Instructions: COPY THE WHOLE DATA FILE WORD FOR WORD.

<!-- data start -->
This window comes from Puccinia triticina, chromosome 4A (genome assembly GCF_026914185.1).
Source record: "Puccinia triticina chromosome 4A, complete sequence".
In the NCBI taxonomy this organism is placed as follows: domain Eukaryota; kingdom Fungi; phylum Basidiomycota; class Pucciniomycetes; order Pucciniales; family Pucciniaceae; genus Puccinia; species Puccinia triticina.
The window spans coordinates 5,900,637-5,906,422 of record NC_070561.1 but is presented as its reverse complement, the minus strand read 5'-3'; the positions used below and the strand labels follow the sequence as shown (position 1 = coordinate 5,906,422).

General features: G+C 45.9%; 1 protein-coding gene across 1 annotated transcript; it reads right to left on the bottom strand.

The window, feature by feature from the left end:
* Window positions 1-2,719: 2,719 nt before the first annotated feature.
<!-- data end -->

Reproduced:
This window comes from Puccinia triticina, chromosome 4A (genome assembly GCF_026914185.1).
Source record: "Puccinia triticina chromosome 4A, complete sequence".
In the NCBI taxonomy this organism is placed as follows: domain Eukaryota; kingdom Fungi; phylum Basidiomycota; class Pucciniomycetes; order Pucciniales; family Pucciniaceae; genus Puccinia; species Puccinia triticina.
The window spans coordinates 5,900,637-5,906,422 of record NC_070561.1 but is presented as its reverse complement, the minus strand read 5'-3'; the positions used below and the strand labels follow the sequence as shown (position 1 = coordinate 5,906,422).

General features: G+C 45.9%; 1 protein-coding gene across 1 annotated transcript; it reads right to left on the bottom strand.

The window, feature by feature from the left end:
* Window positions 1-2,719: 2,719 nt before the first annotated feature.